Trains, not Topiaries – Yardmaster Preview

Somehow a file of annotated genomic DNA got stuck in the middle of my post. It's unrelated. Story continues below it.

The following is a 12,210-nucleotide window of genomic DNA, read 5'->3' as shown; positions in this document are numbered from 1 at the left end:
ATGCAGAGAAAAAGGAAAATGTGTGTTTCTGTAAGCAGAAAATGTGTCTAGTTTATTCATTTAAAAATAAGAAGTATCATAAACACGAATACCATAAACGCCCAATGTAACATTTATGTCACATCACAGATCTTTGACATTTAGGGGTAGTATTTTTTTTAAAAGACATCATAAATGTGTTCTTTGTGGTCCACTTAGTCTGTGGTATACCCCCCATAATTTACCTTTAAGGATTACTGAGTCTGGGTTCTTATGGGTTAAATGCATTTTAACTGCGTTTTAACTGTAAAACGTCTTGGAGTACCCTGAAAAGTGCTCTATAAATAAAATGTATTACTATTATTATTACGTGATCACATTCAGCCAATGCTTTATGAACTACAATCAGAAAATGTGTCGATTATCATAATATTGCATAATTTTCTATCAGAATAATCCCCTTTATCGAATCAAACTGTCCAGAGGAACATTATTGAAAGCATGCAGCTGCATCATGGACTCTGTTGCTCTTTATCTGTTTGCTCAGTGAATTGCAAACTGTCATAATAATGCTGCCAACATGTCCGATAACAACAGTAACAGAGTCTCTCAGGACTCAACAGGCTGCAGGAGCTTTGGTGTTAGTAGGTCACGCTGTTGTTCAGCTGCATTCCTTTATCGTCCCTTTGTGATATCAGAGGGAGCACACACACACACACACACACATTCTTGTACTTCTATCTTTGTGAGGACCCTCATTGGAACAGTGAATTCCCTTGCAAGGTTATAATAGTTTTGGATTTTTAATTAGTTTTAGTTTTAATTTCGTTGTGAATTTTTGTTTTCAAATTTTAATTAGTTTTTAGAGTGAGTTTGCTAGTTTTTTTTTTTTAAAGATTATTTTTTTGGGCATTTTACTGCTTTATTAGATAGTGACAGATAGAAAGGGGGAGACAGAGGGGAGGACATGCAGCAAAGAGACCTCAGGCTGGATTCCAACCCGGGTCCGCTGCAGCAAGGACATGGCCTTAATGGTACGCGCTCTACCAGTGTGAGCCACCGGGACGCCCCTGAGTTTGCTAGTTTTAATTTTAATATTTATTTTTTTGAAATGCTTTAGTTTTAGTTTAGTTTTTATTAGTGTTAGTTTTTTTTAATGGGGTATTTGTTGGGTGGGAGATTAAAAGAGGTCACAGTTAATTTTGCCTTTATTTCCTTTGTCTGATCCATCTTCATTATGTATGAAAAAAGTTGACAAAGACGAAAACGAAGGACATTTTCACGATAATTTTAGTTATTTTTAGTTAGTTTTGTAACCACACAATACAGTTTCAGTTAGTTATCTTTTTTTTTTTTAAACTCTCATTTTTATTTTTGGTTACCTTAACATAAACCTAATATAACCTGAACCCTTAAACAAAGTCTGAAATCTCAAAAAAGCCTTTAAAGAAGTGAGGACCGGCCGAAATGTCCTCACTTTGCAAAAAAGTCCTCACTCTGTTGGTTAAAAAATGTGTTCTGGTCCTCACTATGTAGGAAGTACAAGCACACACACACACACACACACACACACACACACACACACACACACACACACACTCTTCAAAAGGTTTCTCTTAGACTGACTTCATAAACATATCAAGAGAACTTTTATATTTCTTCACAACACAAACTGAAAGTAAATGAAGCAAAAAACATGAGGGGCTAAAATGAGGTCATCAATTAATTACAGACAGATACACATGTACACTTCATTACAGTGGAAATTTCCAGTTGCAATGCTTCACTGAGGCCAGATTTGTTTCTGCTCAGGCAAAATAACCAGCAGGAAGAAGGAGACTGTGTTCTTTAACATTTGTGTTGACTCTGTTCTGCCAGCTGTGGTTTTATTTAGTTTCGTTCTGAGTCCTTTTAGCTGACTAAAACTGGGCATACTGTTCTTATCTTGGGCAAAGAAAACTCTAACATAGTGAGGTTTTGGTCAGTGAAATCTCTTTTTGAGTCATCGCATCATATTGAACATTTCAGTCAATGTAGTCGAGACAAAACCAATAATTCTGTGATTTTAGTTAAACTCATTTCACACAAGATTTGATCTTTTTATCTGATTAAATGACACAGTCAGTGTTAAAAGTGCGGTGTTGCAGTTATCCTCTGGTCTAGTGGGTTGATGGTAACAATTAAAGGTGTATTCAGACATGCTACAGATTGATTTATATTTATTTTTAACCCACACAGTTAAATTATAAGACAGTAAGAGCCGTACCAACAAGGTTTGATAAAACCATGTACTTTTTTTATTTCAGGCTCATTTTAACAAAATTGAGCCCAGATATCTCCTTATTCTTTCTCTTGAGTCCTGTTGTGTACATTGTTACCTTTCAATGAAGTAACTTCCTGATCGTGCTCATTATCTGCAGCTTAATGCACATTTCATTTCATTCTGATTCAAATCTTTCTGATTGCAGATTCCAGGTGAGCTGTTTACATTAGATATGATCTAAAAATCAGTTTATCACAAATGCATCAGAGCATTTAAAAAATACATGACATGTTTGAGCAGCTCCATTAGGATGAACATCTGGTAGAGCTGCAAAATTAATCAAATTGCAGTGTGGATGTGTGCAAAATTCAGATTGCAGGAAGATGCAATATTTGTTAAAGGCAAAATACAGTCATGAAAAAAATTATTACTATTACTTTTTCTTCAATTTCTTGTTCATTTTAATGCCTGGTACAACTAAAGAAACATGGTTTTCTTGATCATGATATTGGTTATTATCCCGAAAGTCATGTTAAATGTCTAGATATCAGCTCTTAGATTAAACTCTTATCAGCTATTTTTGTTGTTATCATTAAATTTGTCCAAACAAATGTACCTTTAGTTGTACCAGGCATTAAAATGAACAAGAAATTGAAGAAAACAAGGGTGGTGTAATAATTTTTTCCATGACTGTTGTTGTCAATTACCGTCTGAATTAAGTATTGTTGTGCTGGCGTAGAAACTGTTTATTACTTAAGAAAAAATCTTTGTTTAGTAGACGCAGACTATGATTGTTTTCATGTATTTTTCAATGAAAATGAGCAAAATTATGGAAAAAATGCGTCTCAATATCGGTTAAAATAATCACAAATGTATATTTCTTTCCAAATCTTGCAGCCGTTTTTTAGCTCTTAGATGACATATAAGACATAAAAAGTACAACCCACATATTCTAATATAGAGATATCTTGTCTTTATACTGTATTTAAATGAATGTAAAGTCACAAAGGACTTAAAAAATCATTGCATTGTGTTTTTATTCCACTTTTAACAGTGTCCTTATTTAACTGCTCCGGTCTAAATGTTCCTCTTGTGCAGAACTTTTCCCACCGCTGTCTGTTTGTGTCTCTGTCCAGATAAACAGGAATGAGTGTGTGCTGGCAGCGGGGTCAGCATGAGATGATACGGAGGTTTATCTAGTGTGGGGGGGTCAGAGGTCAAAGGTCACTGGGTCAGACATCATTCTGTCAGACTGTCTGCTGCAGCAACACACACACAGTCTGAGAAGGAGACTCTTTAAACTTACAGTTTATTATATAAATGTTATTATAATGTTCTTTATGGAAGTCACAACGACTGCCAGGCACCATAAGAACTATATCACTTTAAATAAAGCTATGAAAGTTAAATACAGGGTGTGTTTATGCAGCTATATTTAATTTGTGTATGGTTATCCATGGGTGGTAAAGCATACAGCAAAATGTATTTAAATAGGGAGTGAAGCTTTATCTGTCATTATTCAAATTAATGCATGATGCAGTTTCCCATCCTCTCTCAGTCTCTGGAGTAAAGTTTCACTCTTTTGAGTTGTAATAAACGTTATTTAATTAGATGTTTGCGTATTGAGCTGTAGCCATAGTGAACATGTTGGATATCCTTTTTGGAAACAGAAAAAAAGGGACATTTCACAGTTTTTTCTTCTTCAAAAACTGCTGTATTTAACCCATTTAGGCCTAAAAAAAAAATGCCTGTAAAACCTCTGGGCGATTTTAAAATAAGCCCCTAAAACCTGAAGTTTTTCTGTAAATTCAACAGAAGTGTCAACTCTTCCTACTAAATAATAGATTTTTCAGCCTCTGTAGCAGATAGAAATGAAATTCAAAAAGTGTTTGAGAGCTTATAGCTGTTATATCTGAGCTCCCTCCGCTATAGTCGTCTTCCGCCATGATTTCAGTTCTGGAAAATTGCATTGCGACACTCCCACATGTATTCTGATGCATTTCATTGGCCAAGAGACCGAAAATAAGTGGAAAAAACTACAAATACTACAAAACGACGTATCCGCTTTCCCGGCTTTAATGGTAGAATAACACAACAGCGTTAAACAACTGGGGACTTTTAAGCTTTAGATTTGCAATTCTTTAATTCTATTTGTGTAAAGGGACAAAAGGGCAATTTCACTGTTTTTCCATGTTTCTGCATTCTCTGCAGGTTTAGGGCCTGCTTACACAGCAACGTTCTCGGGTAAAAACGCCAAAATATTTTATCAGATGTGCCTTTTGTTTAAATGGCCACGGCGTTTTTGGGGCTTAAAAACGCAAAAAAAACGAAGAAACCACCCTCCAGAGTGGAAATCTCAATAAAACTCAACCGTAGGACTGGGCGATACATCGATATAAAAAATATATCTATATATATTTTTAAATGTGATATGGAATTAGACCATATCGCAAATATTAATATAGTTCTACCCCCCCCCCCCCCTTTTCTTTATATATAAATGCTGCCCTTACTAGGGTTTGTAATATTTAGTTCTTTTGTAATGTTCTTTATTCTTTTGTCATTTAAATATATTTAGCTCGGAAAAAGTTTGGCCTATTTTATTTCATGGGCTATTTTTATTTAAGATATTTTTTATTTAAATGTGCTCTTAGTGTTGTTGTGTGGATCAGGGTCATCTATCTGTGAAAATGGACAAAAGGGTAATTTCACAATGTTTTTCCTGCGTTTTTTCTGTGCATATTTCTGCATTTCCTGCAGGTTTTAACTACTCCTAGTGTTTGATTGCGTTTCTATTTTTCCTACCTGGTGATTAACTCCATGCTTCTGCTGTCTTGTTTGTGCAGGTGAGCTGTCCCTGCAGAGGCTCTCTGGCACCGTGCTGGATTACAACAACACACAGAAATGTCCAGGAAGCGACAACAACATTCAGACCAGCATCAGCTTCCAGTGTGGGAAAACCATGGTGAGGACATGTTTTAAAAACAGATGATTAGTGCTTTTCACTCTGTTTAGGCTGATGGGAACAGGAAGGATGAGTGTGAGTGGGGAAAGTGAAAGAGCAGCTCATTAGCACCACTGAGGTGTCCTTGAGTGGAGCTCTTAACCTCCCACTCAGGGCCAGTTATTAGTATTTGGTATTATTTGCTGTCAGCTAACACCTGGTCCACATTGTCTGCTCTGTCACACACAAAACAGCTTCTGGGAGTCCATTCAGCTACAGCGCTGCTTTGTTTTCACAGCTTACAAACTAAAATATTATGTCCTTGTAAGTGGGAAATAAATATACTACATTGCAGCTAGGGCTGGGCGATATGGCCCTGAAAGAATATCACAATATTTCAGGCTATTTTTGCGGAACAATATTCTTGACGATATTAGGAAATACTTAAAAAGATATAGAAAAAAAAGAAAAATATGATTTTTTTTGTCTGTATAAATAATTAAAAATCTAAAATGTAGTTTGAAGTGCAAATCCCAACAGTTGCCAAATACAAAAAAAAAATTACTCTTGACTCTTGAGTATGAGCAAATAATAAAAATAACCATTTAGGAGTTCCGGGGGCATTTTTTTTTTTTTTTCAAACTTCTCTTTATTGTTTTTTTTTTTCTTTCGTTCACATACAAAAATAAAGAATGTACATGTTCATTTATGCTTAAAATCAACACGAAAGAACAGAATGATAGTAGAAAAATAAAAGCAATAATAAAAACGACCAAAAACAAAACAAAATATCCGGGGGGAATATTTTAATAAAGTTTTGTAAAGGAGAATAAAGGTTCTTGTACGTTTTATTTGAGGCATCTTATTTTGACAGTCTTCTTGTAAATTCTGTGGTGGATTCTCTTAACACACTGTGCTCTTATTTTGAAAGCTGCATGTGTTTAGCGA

Trains are a popular subject for many games. Ticket to Ride is a very popular game, and Station Master is a personal favorite. With so many train games on the market, it can be hard to stand out. Patrick Nickell of Crash Games sent me a preview copy of Yardmaster, Steven Aramini’s first game so that I could see if this game can stand out in a crowd. Yardmaster is a rather quick game with simple decisions. The goal is to get to a set number of points by adding train cars to your locomotive. However, in order to add a train car, it must match either the number or the color of the train car in front of it. If it doesn’t match, it doesn’t get added to the train and isn’t worth any points until it fits on later. Each of the four kinds of train cars are purchased with an appropriate type of cargo: Cattle, Oil, Timber, and Coal. Each player will start with three cards in their hands and will take actions on their turns to draw more cards, purchase train cars, or switch Exchange tokens. When purchasing a train car, a player can use their current Exchange token to allow them to use two of one kind of good as one card of any other. There is also a token moving opposite to the direction of play that grants an extra action to the player who holds it. The game is incredibly simple to learn and teach. The flow of the game is fast as even if the player before you buys a train car you want, there are other actions to benefit you. The game plays from two to four players with a minor modification for the two player game. I find that the three player game is my favorite, but is still enjoyable with two of four. While I enjoy the game, there are two minor issues that I have with it. Primarily, it can be hard to tell how many cards a player has in their hand based on the current card design. However, the prototype design I was sent will not be the final art used in the game. The other issue is that there can be turns, particularly after purchasing a high cost train car, where the only real option is to draw cards. Even at its worst, the turns like this go quickly and are far from common. The game play keeps moving and while the game is light, players can’t turn on autopilot. The game is simple and fun and doesn’t try to oversell itself. The simplicity of the game and the ease of sharing it make it shine. This game is worthy of being at my table anytime. Check out the Kickstarter here and help show this new designer that he has a made a great game!